Wednesday, September 17, 2014

9.17.2014 Tennessee Civil War Notes

        17-October 3, U. S. Evacuation of Cumberland Gap[1]

Report of Brig. Gen. W. Morgan,

U. S. Army, including operations August 16-October 3.


Greenupsburg, Ky., October 3, 1862.

GEN.: On the night of the 17th of September, with the army of Stevenson 3 miles in my front, with Bragg and Marshall on my flanks, and Kirby Smith in my rear, my command marched from Cumberland Gap mid the explosion of mines and magazines and lighted by the blaze of the store-houses of the commissary and quartermaster. The sight was grand. Stevenson was taken completely by surprise. At 5 o'clock p. m. on the 17th instant I sent him three official letters. The officers of our respective flags remained together in friendly chat for an hour. I have brought away all the guns but four 30-pounders, which were destroyed by knocking off the trunnions. During our march we were constantly enveloped by the enemy's cavalry, first by the Stevenson and since by the Morgan brigade. Throughout I maintained the offensive, and on one day marched twenty hours and on three successive nights drove Morgan's men from their supper. Morgan first assailed us in the rear and then passed to our front, blockading the road and destroying subsistence. For three successive days we were limited to the water of stagnant pools and that in small quantities. We expected to meet Humphrey Marshall at this place, but have been disappointed. Unless otherwise ordered I will proceed with my column to Camp Dennison to rest and refit.

With high respect,

GEORGE W. MORGAN, Brig.-Gen., Cmdg.

OR, Ser. I, Vol. 16, pt. I, p. 990.


This report indicates that land mines were used by the Union during their occupation of the Cumberland Gap.

Report of Capt. Jacob T. Foster, First Battery Wisconsin Light Artillery, Chief of Artillery.

HEADQUARTERS ARTILLERY, U. S. FORCES, Portland, Ohio, October 14, 1862.

DEAR SIR: I have the honor of submitting to you the following report of the march of the artillery force from Cumberland Gap, Tenn., to this place:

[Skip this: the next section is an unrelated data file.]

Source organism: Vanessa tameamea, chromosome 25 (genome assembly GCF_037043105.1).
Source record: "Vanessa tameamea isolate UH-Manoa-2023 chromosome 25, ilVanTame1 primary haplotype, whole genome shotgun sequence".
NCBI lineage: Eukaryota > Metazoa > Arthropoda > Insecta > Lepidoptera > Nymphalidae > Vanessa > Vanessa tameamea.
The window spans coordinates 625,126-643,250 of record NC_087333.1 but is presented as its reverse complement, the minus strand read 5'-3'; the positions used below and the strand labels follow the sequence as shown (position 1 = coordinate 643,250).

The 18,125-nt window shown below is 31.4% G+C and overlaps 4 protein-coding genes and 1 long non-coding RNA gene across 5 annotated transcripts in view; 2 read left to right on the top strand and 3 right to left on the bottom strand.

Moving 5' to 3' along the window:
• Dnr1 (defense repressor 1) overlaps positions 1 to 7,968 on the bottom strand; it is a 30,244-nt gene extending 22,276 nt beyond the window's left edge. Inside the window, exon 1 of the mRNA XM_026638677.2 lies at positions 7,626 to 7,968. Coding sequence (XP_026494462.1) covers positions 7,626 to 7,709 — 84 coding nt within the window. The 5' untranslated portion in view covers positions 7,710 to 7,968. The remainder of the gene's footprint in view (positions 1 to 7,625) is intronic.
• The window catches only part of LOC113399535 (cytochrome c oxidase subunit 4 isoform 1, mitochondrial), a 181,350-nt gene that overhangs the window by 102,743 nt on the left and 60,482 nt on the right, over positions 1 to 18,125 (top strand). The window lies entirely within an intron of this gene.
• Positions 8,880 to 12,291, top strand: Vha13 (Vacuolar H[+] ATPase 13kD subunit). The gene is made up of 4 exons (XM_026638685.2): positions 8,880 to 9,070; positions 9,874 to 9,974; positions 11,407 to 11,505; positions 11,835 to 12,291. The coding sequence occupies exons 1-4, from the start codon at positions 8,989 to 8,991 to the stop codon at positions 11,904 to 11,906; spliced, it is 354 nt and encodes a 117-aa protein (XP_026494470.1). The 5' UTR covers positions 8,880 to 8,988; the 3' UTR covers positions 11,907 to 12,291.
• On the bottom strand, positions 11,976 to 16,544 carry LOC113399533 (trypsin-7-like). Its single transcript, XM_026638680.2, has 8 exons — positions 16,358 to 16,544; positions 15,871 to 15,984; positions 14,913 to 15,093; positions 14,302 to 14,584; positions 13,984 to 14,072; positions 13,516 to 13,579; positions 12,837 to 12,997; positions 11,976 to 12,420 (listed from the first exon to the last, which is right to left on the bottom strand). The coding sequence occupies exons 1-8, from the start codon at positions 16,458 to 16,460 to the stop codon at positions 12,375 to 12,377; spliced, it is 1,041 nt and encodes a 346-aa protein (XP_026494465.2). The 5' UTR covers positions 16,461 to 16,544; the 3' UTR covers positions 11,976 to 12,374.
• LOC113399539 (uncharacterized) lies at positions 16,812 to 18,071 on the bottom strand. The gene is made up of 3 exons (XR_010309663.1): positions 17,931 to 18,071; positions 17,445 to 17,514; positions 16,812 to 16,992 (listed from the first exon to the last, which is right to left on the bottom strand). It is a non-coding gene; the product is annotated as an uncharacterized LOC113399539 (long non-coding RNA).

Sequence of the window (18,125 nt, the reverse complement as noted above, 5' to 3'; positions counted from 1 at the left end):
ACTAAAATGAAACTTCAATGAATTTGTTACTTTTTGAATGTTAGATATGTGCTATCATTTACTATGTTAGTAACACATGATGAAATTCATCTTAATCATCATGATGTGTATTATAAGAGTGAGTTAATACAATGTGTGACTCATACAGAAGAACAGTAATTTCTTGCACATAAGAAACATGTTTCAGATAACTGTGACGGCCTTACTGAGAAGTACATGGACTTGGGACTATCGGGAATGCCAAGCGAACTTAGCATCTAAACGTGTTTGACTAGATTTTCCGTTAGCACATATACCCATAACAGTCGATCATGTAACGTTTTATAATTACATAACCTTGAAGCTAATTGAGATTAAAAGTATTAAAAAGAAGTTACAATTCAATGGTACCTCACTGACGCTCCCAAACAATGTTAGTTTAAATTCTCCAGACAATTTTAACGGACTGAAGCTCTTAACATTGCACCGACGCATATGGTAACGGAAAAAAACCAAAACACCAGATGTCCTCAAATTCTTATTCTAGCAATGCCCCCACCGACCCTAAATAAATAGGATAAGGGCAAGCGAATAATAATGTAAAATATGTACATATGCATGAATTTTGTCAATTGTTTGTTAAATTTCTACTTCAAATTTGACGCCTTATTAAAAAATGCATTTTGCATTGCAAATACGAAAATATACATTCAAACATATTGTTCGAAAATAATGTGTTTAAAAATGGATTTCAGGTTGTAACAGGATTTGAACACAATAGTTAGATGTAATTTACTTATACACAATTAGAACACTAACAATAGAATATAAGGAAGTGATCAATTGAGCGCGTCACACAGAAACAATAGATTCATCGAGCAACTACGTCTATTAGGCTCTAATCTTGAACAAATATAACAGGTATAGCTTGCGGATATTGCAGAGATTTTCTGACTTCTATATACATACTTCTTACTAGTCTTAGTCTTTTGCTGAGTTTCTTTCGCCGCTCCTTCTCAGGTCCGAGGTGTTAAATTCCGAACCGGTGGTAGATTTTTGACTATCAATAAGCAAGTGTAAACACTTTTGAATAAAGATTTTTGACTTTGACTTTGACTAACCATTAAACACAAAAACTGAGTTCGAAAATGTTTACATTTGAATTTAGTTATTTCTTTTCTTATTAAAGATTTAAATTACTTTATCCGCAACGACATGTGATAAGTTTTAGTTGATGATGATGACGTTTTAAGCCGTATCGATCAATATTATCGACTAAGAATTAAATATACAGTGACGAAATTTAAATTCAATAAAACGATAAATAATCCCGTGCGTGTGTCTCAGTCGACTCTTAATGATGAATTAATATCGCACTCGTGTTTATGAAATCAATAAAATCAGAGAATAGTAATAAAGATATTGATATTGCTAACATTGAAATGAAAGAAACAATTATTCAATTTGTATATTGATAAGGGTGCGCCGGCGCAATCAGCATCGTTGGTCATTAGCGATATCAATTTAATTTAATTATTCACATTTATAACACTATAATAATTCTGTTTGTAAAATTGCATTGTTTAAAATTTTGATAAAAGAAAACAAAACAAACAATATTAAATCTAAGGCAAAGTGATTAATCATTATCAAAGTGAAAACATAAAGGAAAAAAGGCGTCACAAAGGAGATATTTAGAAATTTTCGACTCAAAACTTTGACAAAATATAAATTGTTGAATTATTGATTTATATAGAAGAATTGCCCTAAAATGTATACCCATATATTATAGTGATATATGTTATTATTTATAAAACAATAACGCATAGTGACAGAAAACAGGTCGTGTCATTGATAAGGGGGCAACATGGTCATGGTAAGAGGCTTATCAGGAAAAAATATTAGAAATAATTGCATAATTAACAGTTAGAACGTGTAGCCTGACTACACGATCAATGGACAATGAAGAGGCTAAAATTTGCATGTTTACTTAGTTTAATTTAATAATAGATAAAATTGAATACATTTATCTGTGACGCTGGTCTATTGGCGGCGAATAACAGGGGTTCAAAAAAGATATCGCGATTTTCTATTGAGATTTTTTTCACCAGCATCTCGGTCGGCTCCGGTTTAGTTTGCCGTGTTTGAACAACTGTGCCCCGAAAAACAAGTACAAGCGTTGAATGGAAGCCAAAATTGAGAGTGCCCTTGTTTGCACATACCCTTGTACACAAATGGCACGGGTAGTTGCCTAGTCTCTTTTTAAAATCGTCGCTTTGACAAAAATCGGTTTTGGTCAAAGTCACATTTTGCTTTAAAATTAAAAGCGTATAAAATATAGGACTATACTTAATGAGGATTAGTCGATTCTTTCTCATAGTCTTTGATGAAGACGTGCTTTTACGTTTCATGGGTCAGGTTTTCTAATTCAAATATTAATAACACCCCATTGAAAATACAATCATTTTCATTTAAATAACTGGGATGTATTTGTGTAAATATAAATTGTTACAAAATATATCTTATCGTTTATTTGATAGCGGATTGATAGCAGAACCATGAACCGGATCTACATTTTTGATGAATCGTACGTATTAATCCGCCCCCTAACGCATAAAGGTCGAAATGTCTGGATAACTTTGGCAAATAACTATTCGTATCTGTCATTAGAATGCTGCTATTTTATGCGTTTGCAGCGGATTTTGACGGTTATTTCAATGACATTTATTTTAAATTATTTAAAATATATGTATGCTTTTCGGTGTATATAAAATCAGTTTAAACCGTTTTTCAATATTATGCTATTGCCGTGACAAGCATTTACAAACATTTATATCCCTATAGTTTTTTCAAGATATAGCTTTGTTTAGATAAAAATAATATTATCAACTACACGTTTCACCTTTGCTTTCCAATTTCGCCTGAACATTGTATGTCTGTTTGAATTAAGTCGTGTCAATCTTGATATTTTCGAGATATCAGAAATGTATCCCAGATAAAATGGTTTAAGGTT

This force consisted of five batteries, to wit: Foster's First Wisconsin Battery, of six 10-pounder rifle guns; Wetmore's Ninth Ohio Battery, of six guns--two 10 and two 12 pounder guns, and two 12-pounder howitzers; Lanphere's Michigan battery, of six 10-pounder rifle guns; Webster's siege battery, of six 20-pounder Parrott guns, and Clingan's battery, of four 6-pounder guns--twenty-eight pieces in all. Lanphere's battery was ordered to accompany De Courcy's brigade to Manchester, Ky., on the 8th day of September, where it arrived on the 11th of September, and remained there until the 21st, when it marched with the balance of the division. On the 16th the Ninth Ohio Battery reported to Col. Coburn, Thirty-third Indiana Regiment, and marched with the same to Manchester, where they arrived on the 19th. On the 17th of September Foster's Wisconsin battery and Clingan's battery reported to Gen. Spears, and the siege battery to Gen. Carter, for orders, the latter battery marching at 11 p. m., Foster's and Clingan's batteries bringing up the rear about 1 a. m. of the 18th of September. On or about the 22d day of August all of the artillery horses that were fit for service, except enough for one section, were delivered to Col. Garrard, of the Third Kentucky Regiment, and taken to Manchester, Ky.; consequently it was necessary to use mules to transport the batteries. There were, however, about 100 horses which had been condemned as unfit for service but a short time before, which were assigned to the siege battery. The batteries all arrived at Manchester in good order, experiencing but little difficulty on the way. Here the siege battery received fifteen new horses, which strengthened the team very considerably. On the 21st of September the siege battery, with Gen. Baird's brigade, marched at 4 p. m.; Foster's and Clingan's batteries, with Gen. Spears' brigade, at 5 p. m.; the Ninth Ohio Battery, with Gen. Carter's brigade, at 9.30 p. m., and Lauphere's battery, with De Courcy's brigade, at 10 p. m. The roads were the roughest we had yet seen, but we experienced but little difficulty in passing over them. The advance halted at Clark's, about eleven miles from Manchester, at 11 p. m., and rested for the night. About 4 a. m. of the 22d a gun Carriage to the Ninth Ohio Battery was overturned, breaking an arm of one of the drivers. The ammunition in the limber-chest, from some cause--supposed to be by the ignition of a friction-primer--exploded, dangerously wounding two men and demolishing the limber-chest and wheels. At Proctor, Baird's brigade, with the siege battery, and Carter's brigade, with the Ninth Ohio Battery, left the traveled road to take a nearer route over an old road which had not been used for several years, and were to rejoin the brigades of Spears and De Courcy and the other batteries at Hazel Green, a distance of twenty-five miles. This road was in many places totally washed away, in others it had slidden [sic] into streams, and in others was filled with fallen trees and rocks. Wherever it led across a stream the last vestige of a bridge had been washed away, and the banks were considered by the inhabitants of the country as impassable. At the North Fork of the Kentucky River was a breach that would have caused anything less than men of iron wills to have given up in despair. The banks of the river on either side, being sandy, were washed by the floods until no vestige of a road could be seen other than the old road, which was upward of fifty feet above low-water mark. But Capt. Patterson, with his company of sappers and miners, assisted by Capt. Tidd, of the telegraph, and Capt. Douglas, of the Engineer Corps, and their commands, soon constructed a passable road, and within six hours from the time of our arrival at the river the whole train had passed over safely.